A few weeks ago at church, the minister talked about something called the “Dunning-Kruger Effect.”
This concept, defined by psychologists David Dunning and Justin Kruger, describes the cognitive bias of inexperience that causes people who know almost nothing about a topic think they are experts because they don’t know enough to realize the extent of their ignorance.
If you’ve ever critiqued a manuscript for a beginning writer, you know exactly what this is. The newbie will bring you her precious creation and hand it over, dewy-eyed with confidence that the next day (because it’s so good you’ll stay up all night reading it), you’ll call to tell her that she is the next J.K. Rowling/Nora Roberts/E.L. James/Gillian Flynn.
A couple of days later, you crack open the manuscript and it’s terrible. The characters are inconsistent, the point-of-view hops from head to head, the dialogue sounds like kindergartners (or rocket scientists) chatting over Play-Doh, and the plot is nowhere to be found.
It is, in fact, a very typical first attempt at writing a novel. It’s where most (though not all) of us start our writing careers.
So now you have the painful task of giving Ms. Newbie that little shove off the “I ROCK” platform and down the precipitous slope of reality to a more realistic view of what she still has to learn.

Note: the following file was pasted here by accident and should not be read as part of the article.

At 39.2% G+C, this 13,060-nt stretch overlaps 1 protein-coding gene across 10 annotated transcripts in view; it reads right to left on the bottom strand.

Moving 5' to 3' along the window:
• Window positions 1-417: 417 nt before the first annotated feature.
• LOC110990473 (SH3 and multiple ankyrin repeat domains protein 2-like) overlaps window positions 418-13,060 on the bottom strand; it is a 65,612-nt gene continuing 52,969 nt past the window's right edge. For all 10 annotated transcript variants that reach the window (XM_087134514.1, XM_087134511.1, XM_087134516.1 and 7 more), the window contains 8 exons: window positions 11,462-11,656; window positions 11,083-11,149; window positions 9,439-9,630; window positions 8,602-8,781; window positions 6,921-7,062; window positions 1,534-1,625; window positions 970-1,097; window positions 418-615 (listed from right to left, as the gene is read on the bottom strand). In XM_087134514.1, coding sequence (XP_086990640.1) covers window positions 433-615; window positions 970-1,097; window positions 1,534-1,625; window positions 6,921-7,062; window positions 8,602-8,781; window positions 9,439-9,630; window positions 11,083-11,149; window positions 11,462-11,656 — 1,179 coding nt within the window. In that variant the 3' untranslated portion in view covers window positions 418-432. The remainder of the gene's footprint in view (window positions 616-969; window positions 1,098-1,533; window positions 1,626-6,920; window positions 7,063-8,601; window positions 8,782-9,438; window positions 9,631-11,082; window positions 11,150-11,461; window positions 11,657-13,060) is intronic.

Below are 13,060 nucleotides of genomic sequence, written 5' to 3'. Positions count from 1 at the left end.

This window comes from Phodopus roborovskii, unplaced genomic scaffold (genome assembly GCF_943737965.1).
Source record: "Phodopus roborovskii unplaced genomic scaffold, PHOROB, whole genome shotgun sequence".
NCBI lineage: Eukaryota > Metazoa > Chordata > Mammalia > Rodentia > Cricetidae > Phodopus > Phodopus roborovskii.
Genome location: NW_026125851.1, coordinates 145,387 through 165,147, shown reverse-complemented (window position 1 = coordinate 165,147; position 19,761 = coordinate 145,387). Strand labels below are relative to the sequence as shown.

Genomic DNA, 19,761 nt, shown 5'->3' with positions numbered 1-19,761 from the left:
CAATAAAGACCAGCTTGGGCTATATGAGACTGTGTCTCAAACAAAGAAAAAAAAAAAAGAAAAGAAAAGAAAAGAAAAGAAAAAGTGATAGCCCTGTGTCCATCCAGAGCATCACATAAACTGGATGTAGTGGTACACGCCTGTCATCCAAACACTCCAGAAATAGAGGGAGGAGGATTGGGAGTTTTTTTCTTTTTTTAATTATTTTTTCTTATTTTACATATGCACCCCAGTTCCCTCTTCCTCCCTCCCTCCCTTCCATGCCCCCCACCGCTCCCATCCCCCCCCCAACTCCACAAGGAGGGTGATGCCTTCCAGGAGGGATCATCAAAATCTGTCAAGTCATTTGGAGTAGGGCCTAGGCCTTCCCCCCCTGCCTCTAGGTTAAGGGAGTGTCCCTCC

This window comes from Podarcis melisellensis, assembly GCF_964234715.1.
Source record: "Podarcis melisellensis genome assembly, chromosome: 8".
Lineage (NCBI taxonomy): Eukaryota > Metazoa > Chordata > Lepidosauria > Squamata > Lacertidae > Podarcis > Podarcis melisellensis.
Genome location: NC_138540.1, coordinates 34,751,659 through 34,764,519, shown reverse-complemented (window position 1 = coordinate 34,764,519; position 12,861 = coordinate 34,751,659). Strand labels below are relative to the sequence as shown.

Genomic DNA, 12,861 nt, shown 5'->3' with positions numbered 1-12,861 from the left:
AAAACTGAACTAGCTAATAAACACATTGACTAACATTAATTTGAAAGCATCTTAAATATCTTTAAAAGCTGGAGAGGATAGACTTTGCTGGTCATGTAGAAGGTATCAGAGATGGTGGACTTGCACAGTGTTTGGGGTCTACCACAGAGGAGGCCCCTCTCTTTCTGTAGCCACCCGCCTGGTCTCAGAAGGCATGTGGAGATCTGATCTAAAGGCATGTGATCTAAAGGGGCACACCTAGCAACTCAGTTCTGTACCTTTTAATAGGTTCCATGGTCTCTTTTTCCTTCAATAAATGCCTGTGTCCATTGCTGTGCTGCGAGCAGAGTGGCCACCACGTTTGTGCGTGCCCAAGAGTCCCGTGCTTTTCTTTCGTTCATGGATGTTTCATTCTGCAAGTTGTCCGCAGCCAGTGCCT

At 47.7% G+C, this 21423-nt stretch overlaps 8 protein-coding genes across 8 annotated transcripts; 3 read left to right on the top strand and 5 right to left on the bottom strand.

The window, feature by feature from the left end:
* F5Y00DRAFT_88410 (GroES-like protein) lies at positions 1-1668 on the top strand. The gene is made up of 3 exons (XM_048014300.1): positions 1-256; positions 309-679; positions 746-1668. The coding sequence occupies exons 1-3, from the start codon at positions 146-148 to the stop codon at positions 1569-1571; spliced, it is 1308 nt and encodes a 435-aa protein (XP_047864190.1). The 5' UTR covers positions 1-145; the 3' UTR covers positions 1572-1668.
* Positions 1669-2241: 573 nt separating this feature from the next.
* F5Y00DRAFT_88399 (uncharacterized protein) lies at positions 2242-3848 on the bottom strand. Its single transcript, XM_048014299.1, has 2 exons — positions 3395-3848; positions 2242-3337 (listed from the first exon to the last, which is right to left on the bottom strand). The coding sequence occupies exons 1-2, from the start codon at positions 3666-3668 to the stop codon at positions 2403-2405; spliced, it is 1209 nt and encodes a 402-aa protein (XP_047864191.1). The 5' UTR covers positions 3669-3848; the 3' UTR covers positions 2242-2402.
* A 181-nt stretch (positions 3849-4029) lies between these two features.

It is a slide every novice has to take if she wants to get better, but there’s a good portion of would-be writers whose egos aren’t tough enough to survive that free-fall. And no one wants to be the meanie who turned a budding Ernestina Hemingway into an embittered lush who drinks because a hater destroyed her dreams.
So how do you help a new writer make that first step down without bottoming out?
To be honest, my usual approach is to decline giving feedback to beginners. I’m pretty tough even on experienced writers, which means I’m not the ideal mentor for the green-as-grass newbie.
On the occasions when I can’t avoid the task, I look for things the author is doing well–an interesting character, a catchy turn-of-phrase, an intriguing premise. And I try to ask questions to help the writer see where she’s maybe not coming across as clearly as she thinks. And I try to remember that no one learns to write in a day, or even in a single book, so there’s no need to point out every problem I see.
How do you handle working with newbies?